From your experience, what would be some advice, or just some words worth bearing in mind, that you want to give others who are also interested in writing about family and the past?
There are far wiser writers who’ve been on similar journeys, and I find books are essential companions and writing an invaluable tool. Something Cheryl Strayed wrote comes to mind: ‘Your life will be a great and continuous unfolding. It’s good you’ve worked hard to resolve childhood issues while in your twenties, but understand that what you resolve will need to be resolved again. And again.’
In 2015 you were a CAL WestWords Western Sydney Emerging Writers’ Fellow. Congratulations! How did the mentoring experience help develop your writing?
The Fellowship was a wonderful experience. There was the generous financial aspect, of course, and I pursued the opportunity to work with a group of emerging writers to showcase their stories at Africultures.
Being mentored by the inimitable Walter Mason was so helpful. I loved his book Destination Saigon which has superb attention to detail, and written with such warmth and humour while effortlessly bringing in scholarly aspects. Walter patiently read my work and provided lots of useful advice to develop my essay, ‘Black April’, which was published in Southerly’s War and Peace edition. But what I gained most from Walter was how to be a better literary citizen. That’s been a lasting legacy from the fellowship and something I’ve taken very much to heart.
Recently you’ve been involved with Finishing School, which you’ve described as one of your most exciting projects to date. Could you tell us a bit more about this collective?
Finishing School is a collective of talented women at various stages of our writing journeys, and all of us are connected to western Sydney. It’s exciting because we’re all very different and that diversity is a strength. It’s going to be a lot of fun to collaborate as well as develop together.
Having spent most of my life in western Sydney, I understand implicitly why initiatives such as Finishing School are needed to provide support and, to some extent, help level the playing field when it comes to writing. There’s the work of writing and the career of writing, and both aspects can be isolating, particularly as we’re focused on book-length works. Although I have a mentoring role, I require the support as well because writing a book is a daunting task, to say the least!
It’s also exciting to work with my very accomplished friend Felicity Castagna, who’s directing the initiative. We first met at university about 15 years ago because we edited Sydney Uni’s literary journal Hermes in consecutive years. I’m pleased to finally have the chance to collaborate with her in this way.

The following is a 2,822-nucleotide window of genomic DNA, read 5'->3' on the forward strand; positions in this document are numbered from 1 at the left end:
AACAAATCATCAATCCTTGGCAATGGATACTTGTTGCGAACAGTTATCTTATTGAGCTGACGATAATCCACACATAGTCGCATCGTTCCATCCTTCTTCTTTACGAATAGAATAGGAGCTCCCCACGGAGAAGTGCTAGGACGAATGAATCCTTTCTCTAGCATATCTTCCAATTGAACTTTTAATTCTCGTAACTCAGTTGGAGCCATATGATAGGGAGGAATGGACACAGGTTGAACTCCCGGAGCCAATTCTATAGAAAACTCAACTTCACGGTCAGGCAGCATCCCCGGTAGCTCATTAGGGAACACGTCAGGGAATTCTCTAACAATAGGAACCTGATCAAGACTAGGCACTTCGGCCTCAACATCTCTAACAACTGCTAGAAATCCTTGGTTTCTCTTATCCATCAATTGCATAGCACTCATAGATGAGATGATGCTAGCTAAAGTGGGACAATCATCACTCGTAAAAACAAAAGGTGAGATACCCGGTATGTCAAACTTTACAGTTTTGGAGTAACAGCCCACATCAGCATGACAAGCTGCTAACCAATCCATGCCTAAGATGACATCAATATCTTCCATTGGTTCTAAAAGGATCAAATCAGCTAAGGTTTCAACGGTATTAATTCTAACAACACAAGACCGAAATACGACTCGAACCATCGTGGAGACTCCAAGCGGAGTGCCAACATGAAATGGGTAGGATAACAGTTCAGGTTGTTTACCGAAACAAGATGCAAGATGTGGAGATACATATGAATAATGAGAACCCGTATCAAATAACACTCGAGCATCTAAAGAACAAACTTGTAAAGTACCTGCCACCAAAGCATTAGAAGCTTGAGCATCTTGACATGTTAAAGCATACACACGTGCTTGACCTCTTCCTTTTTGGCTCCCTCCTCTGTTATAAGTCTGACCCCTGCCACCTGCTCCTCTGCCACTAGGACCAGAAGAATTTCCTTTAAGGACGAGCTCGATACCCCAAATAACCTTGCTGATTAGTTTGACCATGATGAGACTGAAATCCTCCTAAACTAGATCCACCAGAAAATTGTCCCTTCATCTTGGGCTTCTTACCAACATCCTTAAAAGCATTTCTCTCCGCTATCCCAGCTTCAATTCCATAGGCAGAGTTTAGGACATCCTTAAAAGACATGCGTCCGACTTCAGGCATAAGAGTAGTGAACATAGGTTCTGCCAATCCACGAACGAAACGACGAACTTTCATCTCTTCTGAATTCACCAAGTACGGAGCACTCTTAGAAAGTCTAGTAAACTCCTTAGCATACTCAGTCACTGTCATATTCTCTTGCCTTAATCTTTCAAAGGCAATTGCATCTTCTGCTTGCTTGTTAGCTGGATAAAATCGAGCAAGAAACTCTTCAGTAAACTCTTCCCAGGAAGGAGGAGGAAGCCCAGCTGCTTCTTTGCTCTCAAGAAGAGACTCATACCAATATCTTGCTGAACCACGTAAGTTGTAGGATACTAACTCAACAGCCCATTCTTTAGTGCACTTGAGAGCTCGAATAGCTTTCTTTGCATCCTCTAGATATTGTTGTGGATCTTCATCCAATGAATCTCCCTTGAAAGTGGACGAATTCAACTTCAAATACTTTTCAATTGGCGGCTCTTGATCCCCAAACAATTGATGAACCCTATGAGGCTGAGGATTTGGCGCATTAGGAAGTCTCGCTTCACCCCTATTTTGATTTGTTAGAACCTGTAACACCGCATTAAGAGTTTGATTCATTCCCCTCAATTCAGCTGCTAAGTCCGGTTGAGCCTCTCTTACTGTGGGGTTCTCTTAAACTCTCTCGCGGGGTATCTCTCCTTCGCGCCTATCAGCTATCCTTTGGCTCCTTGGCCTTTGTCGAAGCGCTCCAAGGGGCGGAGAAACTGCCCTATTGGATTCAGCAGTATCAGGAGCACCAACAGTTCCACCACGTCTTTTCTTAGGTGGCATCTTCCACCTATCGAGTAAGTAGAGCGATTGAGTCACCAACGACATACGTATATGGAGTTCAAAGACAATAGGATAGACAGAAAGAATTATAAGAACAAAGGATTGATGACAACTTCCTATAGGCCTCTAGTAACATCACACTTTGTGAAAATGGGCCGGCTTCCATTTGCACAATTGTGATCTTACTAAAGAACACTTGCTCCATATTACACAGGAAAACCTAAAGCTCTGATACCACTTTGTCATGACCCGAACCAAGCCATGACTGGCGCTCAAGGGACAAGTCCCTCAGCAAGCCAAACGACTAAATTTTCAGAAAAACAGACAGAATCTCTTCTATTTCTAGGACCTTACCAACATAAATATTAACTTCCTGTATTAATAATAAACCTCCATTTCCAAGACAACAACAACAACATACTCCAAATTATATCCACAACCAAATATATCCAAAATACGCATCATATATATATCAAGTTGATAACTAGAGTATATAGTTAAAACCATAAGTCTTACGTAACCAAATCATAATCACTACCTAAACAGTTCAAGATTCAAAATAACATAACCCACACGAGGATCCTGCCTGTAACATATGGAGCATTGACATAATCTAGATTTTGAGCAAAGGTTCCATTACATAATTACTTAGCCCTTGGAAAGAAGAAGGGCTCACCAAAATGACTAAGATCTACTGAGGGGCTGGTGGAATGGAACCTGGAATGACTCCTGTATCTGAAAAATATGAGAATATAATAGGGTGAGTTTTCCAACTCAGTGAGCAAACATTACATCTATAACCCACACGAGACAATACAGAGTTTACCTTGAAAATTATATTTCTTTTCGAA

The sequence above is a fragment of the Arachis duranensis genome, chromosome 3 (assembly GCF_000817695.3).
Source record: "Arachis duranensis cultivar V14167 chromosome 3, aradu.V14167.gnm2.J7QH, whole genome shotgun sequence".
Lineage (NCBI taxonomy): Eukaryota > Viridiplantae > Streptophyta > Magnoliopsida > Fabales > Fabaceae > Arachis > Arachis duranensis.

What are you reading at the moment?
I’m currently reading several books: The Permanent Citizen by Roanna Gonsalves – a collection of short stories, An Omelette and a Glass of Wine by Elizabeth David – a collection of her writings, The Arab of the Future by Riad Sattouf – a graphic novel and Rilla of Ingleside by LM Montgomery – the last novel in the Anne series. They’re all excellent for different reasons.
I’m also reading the incredible Far From the Tree by Andrew Solomon as an ebook on my phone and listening to Rebecca Solnit read her book The Faraway Nearby.
This year I’ve made an effort to always reading one book by someone I know, going back to that idea of being a literary citizen. I’m in the middle of so many because since having a baby I’ve developed a voracious appetite for reading and I always make sure there’s a book anywhere I might get stuck for a while!
In your opinion, who/what is the most inspiring…
Writer/Poet? Viet Thanh Nguyen
Weather? Hot and humid
Time of day? 6am
Music? Arcade Fire
Location? Western Sydney
To keep up with Sheila’s latest projects, visit her official website. You can also find her on Twitter here.
Excerpt from Sheila’s latest digital essay, ‘Protection in the sunburnt country: How coral holds the key to a new, reef-friendly sunscreen’, published in the Griffith Review for Science Week:
IN THE SUMMER of 1980–81, a few months before I was born, one of Australia’s most successful public health campaigns of all time was launched. The legendary ‘Slip Slop Slap’ animated commercial featured Sid the Seagull singing a catchy jingle about how we can stop skin cancer by taking the following steps: ‘Slip on a shirt, slop on sunscreen, slap on a hat.’ From that moment on, the distinct fragrance of sunscreen became a feature of summer as much as the smell of chlorine and sea salt. Yet, for many Australians, peeling skin is still as much a part of summer as the greasy white lotion. Caught off guard and unprotected on a glaring day, on occasion I’ve come home red raw, skin overexposed to the harsh UV rays. Despite the wide adoption of sunscreen, Dorothea Mackellar’s description of Australia being ‘a sunburnt country’ still rings as true now as it ever did.
I didn’t realise just how much emphasis we placed on sunscreen until I first moved abroad. One summer, travelling in northern Syria, I stood on the street applying lotion from a large bottle of SPF30+. The beating sun in that part of the world was a shock after my working holiday in London. I slopped the sunscreen over my face and exposed arms without thinking anything of it while some men nearby watched. One came over with a grin on his face and gestured at the bottle. I squirted a blob onto his palm and said ‘the sun,’ pointing to the sky. I watched him awkwardly mimic the act of rubbing in sunscreen, presumably for the first time ever, and he laughed as he did it. I laughed as well, realising how comical the situation must have seemed to the locals.